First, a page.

I can’t resist saying that I am proud of my alma mater, the University of Chicago, for sending out a letter to incoming freshmen telling them forthrightly that there will be no “safe spaces” at the university.
The letter is a hopeful sign that there is still a vein of classic liberalism on the Left, and that the proponents of it are prepared to draw a line in the sand. It’s not the only sign. The Heterodox Academy is a group of scholars, including left of center scholars, who are fighting to reintroduce a measure of intellectual balance into higher education. The main point of the group is that intellectual accuracy, much less rigor, is only possible in an atmosphere where ideas are routinely challenged, and that in turn is only possible where the universities make some attempt to cultivate a range of views among their faculty.
The group is active and growing, and I encourage conservatives to follow their efforts. A great deal is at stake, and not just for those of us on the right.
The formal motto of the United States is “In God We Trust.” Almost as important, and of much longer pedigree, is the informal motto: “E Pluribus Unum”: Out of the many, the one. The phrase is of course a reference to the history of the United States, but in a larger sense, it is a description of the balance which democracies must strike to survive.
Mature democracies reach and maintain a political equilibrium, but the equilibrium disguises – in fact, it requires – a constant struggle by each side for their policy and political goals according to a fair set of predetermined, neutral rules. Often one side wins and the other loses, and sometimes one side loses a lot. But everyone has the right to try to win, and everyone has faith that even those who find his views obnoxious will stand up for that right.
In other words, outcomes matter, but process matters too, and in the long run process matters more.
I spent the first eight years of my public service in the Missouri House of Representatives, first as a member and then the Leader of the Republican caucus. We were in a distinct minority the whole time, so we were always planning and agitating and attacking – that’s what legislative minorities do – and though the Democratic leaders controlled the process and could have shut us down, they rarely did.
It was in those days that I began calling legislators on the other side “my Democratic friends.” There was no irony intended. We differed on most things – well, we differed on about everything – and we fought every day, but we could keep it from becoming personal, because there was also a common bond of respect and loyalty to the process we had all sworn to uphold. That bond held us together; it was the “Unum” in the middle of all the “Pluribus.”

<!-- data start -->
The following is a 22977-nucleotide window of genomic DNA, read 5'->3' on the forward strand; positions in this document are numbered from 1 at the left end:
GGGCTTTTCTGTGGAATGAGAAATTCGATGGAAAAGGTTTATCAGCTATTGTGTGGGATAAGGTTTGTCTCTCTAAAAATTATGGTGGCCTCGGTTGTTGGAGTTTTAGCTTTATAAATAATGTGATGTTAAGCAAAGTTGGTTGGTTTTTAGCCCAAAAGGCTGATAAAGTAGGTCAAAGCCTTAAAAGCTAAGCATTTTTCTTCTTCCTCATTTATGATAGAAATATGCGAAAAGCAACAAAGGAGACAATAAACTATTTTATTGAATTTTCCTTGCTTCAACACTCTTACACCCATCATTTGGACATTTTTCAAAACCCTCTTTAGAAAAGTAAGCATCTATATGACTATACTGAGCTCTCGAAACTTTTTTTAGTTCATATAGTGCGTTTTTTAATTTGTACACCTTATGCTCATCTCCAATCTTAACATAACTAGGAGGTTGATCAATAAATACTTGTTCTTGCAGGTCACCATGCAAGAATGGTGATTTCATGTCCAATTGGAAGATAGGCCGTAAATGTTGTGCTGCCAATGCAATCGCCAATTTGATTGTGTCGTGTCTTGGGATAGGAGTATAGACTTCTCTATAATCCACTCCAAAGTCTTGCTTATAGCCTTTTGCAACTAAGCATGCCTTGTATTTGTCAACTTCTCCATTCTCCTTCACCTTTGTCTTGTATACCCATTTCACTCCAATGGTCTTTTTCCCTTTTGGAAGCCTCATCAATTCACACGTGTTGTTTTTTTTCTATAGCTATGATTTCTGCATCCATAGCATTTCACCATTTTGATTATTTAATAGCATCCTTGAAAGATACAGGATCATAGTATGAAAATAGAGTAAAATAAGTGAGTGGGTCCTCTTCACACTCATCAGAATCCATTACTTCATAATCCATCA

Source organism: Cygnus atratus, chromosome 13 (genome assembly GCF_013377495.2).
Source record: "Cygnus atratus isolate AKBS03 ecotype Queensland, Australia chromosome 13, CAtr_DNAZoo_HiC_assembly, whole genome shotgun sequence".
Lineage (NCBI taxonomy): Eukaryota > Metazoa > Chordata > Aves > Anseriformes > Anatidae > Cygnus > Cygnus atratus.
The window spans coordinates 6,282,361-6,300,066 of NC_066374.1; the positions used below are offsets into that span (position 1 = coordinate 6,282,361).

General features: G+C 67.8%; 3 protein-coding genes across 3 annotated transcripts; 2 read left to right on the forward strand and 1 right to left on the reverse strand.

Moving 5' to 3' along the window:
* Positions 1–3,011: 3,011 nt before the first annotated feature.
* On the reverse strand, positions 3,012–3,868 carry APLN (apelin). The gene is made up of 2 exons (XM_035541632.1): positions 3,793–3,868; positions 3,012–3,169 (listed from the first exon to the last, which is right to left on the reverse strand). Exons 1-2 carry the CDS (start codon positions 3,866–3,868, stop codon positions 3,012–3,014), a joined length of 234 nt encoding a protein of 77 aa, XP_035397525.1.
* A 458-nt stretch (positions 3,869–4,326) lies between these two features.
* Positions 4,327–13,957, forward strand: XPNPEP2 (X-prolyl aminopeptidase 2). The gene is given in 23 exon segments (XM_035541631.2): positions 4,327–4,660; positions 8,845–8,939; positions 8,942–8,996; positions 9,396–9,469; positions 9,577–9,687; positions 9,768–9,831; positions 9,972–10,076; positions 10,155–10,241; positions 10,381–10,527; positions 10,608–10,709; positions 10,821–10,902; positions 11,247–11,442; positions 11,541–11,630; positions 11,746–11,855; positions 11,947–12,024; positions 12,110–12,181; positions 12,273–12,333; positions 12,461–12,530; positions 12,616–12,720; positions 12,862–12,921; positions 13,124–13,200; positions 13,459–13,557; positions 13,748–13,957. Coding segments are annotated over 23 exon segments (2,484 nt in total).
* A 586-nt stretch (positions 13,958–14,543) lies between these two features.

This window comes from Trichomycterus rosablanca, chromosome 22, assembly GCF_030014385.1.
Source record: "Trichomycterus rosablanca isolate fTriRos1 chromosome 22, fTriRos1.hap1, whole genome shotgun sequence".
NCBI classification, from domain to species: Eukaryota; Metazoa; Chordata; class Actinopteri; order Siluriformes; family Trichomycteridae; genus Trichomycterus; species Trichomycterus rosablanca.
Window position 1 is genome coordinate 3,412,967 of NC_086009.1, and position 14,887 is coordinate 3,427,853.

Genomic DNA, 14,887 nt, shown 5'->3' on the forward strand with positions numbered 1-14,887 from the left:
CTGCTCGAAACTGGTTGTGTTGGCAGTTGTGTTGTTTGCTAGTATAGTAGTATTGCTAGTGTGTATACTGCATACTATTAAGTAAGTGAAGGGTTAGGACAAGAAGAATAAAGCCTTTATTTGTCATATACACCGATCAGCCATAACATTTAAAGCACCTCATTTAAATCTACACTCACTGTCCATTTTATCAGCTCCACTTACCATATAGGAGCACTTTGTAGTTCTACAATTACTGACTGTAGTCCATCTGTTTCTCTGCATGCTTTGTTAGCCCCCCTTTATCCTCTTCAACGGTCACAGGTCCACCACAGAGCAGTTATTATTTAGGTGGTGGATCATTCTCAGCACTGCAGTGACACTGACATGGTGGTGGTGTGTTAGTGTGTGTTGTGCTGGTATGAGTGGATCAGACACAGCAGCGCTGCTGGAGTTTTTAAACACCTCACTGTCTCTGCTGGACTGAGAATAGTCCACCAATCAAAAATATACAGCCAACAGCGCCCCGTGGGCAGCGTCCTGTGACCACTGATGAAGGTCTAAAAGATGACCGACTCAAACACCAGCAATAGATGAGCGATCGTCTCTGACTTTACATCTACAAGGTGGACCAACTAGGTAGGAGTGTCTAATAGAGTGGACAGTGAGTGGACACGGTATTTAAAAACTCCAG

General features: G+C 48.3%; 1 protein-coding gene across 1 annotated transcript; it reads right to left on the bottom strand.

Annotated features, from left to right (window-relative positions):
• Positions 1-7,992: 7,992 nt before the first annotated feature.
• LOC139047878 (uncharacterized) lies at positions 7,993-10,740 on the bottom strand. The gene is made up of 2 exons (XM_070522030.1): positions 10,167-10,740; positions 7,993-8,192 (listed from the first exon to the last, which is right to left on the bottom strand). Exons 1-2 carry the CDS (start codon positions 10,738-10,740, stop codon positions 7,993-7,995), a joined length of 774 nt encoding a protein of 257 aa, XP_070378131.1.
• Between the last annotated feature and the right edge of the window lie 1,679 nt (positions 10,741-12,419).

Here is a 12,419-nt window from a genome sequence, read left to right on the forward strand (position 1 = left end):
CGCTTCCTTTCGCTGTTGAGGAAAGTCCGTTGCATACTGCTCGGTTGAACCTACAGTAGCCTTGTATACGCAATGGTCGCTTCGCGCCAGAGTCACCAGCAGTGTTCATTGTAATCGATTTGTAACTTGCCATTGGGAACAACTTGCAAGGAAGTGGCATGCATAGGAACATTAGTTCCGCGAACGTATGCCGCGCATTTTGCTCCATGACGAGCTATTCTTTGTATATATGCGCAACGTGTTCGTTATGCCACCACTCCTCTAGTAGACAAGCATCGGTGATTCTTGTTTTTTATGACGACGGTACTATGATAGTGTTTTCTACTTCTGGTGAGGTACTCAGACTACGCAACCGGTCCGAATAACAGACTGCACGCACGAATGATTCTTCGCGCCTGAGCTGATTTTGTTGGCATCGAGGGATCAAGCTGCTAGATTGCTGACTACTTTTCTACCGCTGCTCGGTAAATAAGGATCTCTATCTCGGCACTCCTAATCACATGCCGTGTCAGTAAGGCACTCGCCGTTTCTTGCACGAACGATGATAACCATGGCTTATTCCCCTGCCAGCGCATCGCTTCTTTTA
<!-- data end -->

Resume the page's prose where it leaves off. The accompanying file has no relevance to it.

That’s draining away now. It’s happening on both the Blue and Red teams, but the danger is greater on the Left, because the Left holds the commanding heights of the culture and is therefore harder to hold accountable for its abuses.
There is mounting evidence that a substantial segment of the Left is consistently using its power, in big and small ways, to change the rules of the game and steamroll or punish rather than persuade its opponents. Here are some examples:
- The disinvitations from campus of so many distinguished conservative speakers;
- The partisan intervention four years ago by Candy Crowley in a crucial debate in which she was supposed to be a neutral moderator;
- The apparent double standard on Twitter, and the concerns about Facebook suppressing conservative stories;
- The professional destruction of people like Brandon Eich and Tim Hunt for opposing, or even appearing to oppose, the Left’s social orthodoxy;
- The IRS suppression of grassroots Tea Party groups;
- The failure of Jim Comey – a man previously known for his fair mindedness and political neutrality – to recommend prosecuting Hillary Clinton for crimes far worse than those for which others were prosecuted;
- The Obama Administration’s constant issuance of executive orders and regulations that are effectively statutes when it cannot pass statutes in the Congress.
I hope fair minded Leftists can understand the concern now among conservatives about the Supreme Court. In the past, a divided Court has been willing to read rights into the Constitution to marginalize the conservative social agenda. For those of us who would have liked to persuade our fellow citizens to adopt some or all of that agenda through the democratic process, that has been bad enough. But will a future Supreme Court, if it has a solid left wing majority, be equally willing to read rights out of the Constitution – the rights to freedom of speech, religion, association, and due process – to marginalize conservatives even more broadly in the larger society?
I wish I were certain that the answer to that question is “no.” Twenty years ago, I would have been certain. But I’m not certain now.
That’s why the Chicago letter is so refreshing, and, I hope, important. If there is one thing I’ve learned during my 30 years in public life, it’s that good people can want many of the same things while holding diametrically opposite opinions about how to achieve them. Neither end of the political spectrum has a monopoly on truth, neither end is going away, and both sides need each other more than they realize. If the center is to hold in the difficult days that are coming, the partisans must show more respect for our institutions, the process, and each other.
The Chicago letter is a good first step. When a leading university is unashamedly determined to stop demonizing and start listening, it means, at least, that a crack in the wall has appeared. And it could mean more than that. It could mean a reopening of the American mind.